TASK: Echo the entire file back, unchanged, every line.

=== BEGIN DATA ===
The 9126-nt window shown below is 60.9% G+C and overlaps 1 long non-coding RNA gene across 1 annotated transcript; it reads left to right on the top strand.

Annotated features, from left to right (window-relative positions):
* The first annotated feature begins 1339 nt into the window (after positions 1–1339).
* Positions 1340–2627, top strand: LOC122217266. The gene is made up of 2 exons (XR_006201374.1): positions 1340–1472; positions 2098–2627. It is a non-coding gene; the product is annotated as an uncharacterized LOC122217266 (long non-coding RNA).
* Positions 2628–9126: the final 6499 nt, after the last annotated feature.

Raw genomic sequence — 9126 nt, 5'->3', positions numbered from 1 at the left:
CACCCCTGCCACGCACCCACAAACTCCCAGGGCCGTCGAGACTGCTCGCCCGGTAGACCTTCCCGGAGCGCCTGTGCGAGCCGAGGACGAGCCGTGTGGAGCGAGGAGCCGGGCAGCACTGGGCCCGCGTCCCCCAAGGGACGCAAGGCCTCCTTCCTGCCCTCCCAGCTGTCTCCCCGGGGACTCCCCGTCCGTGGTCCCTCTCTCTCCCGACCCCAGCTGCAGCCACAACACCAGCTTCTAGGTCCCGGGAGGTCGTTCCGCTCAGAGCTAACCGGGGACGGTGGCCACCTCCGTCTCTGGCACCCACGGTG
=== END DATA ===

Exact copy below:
The 9126-nt window shown below is 60.9% G+C and overlaps 1 long non-coding RNA gene across 1 annotated transcript; it reads left to right on the top strand.

Annotated features, from left to right (window-relative positions):
* The first annotated feature begins 1339 nt into the window (after positions 1–1339).
* Positions 1340–2627, top strand: LOC122217266. The gene is made up of 2 exons (XR_006201374.1): positions 1340–1472; positions 2098–2627. It is a non-coding gene; the product is annotated as an uncharacterized LOC122217266 (long non-coding RNA).
* Positions 2628–9126: the final 6499 nt, after the last annotated feature.

Raw genomic sequence — 9126 nt, 5'->3', positions numbered from 1 at the left:
CACCCCTGCCACGCACCCACAAACTCCCAGGGCCGTCGAGACTGCTCGCCCGGTAGACCTTCCCGGAGCGCCTGTGCGAGCCGAGGACGAGCCGTGTGGAGCGAGGAGCCGGGCAGCACTGGGCCCGCGTCCCCCAAGGGACGCAAGGCCTCCTTCCTGCCCTCCCAGCTGTCTCCCCGGGGACTCCCCGTCCGTGGTCCCTCTCTCTCCCGACCCCAGCTGCAGCCACAACACCAGCTTCTAGGTCCCGGGAGGTCGTTCCGCTCAGAGCTAACCGGGGACGGTGGCCACCTCCGTCTCTGGCACCCACGGTG